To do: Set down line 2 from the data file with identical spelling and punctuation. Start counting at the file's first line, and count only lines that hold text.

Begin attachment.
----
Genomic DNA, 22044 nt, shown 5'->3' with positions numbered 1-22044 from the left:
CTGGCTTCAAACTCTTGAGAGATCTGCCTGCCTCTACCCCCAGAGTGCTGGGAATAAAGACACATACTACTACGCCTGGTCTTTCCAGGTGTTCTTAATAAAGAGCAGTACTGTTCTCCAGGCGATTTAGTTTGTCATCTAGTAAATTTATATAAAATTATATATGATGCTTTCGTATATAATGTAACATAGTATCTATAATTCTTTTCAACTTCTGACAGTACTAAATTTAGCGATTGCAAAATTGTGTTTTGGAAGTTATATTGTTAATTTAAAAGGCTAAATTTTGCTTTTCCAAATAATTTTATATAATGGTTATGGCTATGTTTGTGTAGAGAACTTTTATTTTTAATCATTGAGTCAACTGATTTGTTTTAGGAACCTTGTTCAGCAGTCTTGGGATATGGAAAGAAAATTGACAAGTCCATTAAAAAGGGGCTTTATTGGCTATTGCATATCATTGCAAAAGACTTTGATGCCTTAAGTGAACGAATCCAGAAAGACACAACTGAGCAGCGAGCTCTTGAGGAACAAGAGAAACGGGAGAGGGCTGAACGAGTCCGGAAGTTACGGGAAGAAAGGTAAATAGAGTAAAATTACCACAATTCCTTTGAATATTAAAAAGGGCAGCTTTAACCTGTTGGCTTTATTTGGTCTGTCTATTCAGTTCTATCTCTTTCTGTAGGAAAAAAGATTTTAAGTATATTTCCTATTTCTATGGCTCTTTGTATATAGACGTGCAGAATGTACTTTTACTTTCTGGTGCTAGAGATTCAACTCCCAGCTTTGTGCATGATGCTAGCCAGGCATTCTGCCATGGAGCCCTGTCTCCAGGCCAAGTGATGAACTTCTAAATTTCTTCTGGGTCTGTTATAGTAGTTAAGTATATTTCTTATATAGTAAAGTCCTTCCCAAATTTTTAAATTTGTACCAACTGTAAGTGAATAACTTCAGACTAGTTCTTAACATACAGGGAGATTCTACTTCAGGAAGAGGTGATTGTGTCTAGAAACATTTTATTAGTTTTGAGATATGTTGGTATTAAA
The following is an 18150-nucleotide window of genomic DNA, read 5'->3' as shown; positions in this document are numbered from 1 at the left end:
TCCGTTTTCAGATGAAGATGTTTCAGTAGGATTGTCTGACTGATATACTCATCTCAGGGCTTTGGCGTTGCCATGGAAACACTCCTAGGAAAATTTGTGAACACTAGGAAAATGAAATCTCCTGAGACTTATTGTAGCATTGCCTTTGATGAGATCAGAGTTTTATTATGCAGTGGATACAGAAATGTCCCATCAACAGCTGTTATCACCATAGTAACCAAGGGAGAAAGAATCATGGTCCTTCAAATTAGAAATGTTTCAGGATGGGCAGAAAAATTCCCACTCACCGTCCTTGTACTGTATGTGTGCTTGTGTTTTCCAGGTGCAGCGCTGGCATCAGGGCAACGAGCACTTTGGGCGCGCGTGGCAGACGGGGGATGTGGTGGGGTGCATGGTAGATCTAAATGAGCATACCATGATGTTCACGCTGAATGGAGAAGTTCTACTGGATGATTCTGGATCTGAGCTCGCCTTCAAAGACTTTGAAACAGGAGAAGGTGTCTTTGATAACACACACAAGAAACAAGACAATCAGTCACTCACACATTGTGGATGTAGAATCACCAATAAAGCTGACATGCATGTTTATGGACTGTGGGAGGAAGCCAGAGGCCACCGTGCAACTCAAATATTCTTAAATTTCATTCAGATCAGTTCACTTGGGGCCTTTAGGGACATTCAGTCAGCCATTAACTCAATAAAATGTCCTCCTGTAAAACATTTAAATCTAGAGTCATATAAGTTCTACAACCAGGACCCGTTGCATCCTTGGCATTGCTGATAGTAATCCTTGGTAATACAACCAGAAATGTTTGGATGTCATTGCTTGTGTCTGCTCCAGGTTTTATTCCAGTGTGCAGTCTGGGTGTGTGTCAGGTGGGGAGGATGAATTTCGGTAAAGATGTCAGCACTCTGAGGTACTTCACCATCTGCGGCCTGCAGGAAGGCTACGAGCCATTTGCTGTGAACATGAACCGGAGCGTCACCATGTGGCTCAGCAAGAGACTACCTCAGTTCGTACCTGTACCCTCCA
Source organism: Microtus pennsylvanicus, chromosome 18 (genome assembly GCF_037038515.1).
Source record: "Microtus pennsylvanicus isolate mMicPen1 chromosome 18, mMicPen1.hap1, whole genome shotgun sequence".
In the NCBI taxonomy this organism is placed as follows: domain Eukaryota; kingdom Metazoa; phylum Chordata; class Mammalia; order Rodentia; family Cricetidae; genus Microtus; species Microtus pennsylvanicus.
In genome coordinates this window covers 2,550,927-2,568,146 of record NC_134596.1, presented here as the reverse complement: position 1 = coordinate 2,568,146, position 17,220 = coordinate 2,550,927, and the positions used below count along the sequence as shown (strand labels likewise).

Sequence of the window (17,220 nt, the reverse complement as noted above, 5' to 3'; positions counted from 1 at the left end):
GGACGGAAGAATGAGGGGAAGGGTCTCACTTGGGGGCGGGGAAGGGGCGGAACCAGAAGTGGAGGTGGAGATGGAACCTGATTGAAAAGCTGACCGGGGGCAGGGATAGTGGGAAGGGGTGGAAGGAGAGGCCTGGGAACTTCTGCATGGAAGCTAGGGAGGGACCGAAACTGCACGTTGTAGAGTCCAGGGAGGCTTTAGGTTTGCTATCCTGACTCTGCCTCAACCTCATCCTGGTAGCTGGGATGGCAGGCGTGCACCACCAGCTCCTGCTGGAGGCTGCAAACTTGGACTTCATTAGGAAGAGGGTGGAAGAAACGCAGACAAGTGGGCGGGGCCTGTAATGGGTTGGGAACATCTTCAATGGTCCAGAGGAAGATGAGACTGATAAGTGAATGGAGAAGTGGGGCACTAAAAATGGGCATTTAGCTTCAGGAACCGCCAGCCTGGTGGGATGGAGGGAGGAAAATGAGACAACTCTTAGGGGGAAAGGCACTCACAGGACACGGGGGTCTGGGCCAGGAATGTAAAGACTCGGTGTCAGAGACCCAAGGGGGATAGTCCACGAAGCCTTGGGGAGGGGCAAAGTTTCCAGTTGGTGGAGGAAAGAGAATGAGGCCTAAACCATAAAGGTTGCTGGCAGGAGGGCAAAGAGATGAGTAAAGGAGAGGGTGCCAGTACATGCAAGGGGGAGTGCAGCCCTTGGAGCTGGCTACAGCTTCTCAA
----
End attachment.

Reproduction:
CTGGCTTCAAACTCTTGAGAGATCTGCCTGCCTCTACCCCCAGAGTGCTGGGAATAAAGACACATACTACTACGCCTGGTCTTTCCAGGTGTTCTTAATAAAGAGCAGTACTGTTCTCCAGGCGATTTAGTTTGTCATCTAGTAAATTTATATAAAATTATATATGATGCTTTCGTATATAATGTAACATAGTATCTATAATTCTTTTCAACTTCTGACAGTACTAAATTTAGCGATTGCAAAATTGTGTTTTGGAAGTTATATTGTTAATTTAAAAGGCTAAATTTTGCTTTTCCAAATAATTTTATATAATGGTTATGGCTATGTTTGTGTAGAGAACTTTTATTTTTAATCATTGAGTCAACTGATTTGTTTTAGGAACCTTGTTCAGCAGTCTTGGGATATGGAAAGAAAATTGACAAGTCCATTAAAAAGGGGCTTTATTGGCTATTGCATATCATTGCAAAAGACTTTGATGCCTTAAGTGAACGAATCCAGAAAGACACAACTGAGCAGCGAGCTCTTGAGGAACAAGAGAAACGGGAGAGGGCTGAACGAGTCCGGAAGTTACGGGAAGAAAGGTAAATAGAGTAAAATTACCACAATTCCTTTGAATATTAAAAAGGGCAGCTTTAACCTGTTGGCTTTATTTGGTCTGTCTATTCAGTTCTATCTCTTTCTGTAGGAAAAAAGATTTTAAGTATATTTCCTATTTCTATGGCTCTTTGTATATAGACGTGCAGAATGTACTTTTACTTTCTGGTGCTAGAGATTCAACTCCCAGCTTTGTGCATGATGCTAGCCAGGCATTCTGCCATGGAGCCCTGTCTCCAGGCCAAGTGATGAACTTCTAAATTTCTTCTGGGTCTGTTATAGTAGTTAAGTATATTTCTTATATAGTAAAGTCCTTCCCAAATTTTTAAATTTGTACCAACTGTAAGTGAATAACTTCAGACTAGTTCTTAACATACAGGGAGATTCTACTTCAGGAAGAGGTGATTGTGTCTAGAAACATTTTATTAGTTTTGAGATATGTTGGTATTAAA